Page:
OH.MY.GOD! If you know me, then you know I don’t use capitalization and exclamation points unless I am serious (in fact I find myself deleting a lot of exclamation points on the copy desk at work). But holy moley, me oh my, this was one of the most delicious things I’ve eaten in a long time and I have no idea what it was called because the menu was in Chinese! I hereby christen thee “mango dessert ice from the gods.” Sam explained that the restaurant gets huge blocks of ice that they shave down. The dessert had a frozen yogurt consistency but was very light because no milk was involved. It was heaven and the best part: it really cooled me down.
Everyone ends up in Singapore at some point. At least that’s what I hear. The word for foreigner in Singapore is ang mo. Can you guess what this means? Shirin tells me it means “red-haired devil.” Looks like I am the poster child. I took a weekend to trip to Singapore – it was business and pleasure. Let’s just say I had to meet a man who took care of some paperwork. It was all pretty James Bond-esque.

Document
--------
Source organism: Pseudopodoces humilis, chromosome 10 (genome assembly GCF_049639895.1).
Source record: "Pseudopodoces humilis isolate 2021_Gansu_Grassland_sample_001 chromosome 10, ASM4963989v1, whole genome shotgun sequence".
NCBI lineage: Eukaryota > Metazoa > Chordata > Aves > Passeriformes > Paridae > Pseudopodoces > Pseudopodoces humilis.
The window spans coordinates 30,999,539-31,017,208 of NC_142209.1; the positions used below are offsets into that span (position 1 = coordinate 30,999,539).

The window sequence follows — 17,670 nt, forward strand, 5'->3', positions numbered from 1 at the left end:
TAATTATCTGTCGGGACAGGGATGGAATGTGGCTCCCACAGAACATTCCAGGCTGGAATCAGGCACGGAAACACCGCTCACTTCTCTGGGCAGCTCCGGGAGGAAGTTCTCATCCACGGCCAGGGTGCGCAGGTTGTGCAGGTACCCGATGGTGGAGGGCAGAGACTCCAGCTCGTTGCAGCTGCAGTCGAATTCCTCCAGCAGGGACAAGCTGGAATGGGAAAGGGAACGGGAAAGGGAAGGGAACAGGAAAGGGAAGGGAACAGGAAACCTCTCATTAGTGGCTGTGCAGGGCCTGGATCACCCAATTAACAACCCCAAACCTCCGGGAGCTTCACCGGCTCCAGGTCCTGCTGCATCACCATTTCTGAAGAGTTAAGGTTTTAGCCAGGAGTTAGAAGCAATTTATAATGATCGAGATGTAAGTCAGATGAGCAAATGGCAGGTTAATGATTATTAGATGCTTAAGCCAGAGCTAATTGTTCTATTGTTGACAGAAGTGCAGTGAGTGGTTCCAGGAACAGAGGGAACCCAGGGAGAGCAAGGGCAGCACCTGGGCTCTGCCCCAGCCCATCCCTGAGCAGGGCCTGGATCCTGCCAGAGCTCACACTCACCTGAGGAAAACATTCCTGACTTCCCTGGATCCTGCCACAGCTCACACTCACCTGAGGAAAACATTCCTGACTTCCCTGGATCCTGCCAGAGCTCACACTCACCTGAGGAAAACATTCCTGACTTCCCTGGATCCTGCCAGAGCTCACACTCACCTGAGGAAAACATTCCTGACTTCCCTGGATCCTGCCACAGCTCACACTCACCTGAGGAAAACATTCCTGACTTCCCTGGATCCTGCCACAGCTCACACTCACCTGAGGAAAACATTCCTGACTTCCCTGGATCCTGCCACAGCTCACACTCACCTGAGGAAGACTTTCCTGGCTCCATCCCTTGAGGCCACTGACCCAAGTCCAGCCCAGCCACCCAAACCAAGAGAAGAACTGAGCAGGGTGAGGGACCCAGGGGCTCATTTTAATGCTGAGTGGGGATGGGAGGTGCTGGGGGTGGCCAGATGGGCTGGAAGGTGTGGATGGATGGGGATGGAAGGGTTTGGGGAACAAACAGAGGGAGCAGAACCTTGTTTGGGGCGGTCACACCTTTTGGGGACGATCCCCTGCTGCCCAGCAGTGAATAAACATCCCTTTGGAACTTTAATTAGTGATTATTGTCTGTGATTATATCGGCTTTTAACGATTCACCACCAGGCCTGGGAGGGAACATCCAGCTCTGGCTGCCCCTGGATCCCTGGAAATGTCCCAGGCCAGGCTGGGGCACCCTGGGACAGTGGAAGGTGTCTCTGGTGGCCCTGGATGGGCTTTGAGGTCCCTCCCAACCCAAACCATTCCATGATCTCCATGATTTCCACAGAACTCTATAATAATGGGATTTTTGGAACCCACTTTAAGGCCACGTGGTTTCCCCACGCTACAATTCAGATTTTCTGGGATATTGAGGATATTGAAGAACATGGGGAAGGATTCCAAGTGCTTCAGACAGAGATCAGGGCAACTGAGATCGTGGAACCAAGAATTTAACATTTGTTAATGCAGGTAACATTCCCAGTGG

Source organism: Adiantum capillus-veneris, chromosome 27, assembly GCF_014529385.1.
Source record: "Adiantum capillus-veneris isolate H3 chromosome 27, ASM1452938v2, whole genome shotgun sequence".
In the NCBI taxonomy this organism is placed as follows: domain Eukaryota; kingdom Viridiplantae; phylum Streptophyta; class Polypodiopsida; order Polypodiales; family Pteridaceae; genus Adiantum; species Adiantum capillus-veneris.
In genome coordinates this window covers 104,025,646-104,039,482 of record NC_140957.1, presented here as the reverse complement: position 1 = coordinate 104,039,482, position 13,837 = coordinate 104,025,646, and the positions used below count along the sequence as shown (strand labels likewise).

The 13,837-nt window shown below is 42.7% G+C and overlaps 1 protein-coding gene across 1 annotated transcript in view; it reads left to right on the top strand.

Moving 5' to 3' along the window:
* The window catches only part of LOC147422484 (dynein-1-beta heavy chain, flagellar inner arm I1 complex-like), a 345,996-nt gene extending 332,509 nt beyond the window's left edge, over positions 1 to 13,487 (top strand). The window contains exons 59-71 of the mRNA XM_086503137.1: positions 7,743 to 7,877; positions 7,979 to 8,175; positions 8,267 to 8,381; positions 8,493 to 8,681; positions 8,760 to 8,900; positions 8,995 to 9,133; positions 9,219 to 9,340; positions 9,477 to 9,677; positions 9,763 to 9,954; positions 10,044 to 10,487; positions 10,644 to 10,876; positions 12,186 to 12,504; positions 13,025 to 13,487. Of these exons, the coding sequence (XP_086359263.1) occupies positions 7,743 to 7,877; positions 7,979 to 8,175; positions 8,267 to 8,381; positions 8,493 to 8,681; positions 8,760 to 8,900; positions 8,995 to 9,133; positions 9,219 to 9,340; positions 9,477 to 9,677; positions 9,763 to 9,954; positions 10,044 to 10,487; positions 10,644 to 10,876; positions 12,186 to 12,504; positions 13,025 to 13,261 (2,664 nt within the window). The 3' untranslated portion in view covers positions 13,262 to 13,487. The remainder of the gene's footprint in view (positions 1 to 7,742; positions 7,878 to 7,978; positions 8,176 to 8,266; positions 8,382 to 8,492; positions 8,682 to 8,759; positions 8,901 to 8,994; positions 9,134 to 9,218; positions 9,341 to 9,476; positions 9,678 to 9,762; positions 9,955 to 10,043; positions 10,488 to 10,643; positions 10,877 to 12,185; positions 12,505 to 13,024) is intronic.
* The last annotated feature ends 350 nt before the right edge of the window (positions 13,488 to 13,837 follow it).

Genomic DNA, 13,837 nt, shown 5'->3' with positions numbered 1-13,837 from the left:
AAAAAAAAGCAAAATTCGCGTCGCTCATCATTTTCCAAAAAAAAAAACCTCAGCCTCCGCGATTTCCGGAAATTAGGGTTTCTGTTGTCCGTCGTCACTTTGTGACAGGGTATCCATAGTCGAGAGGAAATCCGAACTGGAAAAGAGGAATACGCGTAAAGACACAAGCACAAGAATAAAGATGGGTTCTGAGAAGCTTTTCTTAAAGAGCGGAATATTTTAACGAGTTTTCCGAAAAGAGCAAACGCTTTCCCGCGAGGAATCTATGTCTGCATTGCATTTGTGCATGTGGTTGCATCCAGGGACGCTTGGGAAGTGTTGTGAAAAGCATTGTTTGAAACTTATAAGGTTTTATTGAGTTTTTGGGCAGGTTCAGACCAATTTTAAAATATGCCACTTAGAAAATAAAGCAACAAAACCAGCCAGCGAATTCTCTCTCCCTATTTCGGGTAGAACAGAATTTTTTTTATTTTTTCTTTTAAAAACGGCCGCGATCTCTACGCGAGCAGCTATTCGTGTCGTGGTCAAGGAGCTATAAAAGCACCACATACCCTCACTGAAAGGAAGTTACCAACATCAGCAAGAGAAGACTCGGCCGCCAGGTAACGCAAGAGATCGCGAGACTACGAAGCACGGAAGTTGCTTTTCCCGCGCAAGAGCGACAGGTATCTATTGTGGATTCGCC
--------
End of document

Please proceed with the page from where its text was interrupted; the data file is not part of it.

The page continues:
I’ve wanted to see Singapore for three years now. It all started once upon a time in a small Connecticut college town when I decided to major in the College of Letters and I met Sam and Shirin. Sam, Shirin, and I all ended up studying abroad in Paris together and while we were there, they regaled me with interesting stories about their hometown of Singapore. Gum is banned in Singapore (which results in an amazing variety of candies, with lots of black currant flavoring!). You can’t eat on the subway unless you want to pay a huge fine. And then the oddest one: oral sex is not allowed unless it leads to the real deal because every government wants more citizens. This has since been revised, really if you don’t believe me Google it, but so at your own risk. All of their stories intrigued me and now that I am on this side of the world, I took up their Parisian-made invitation to visit – a huge thanks to Shirin and her family for letting me crash and to both ladies for being excellent tour guides. It felt like I was walking around Wesleyan when we were chatting, but then it would hit me: you are in Asia!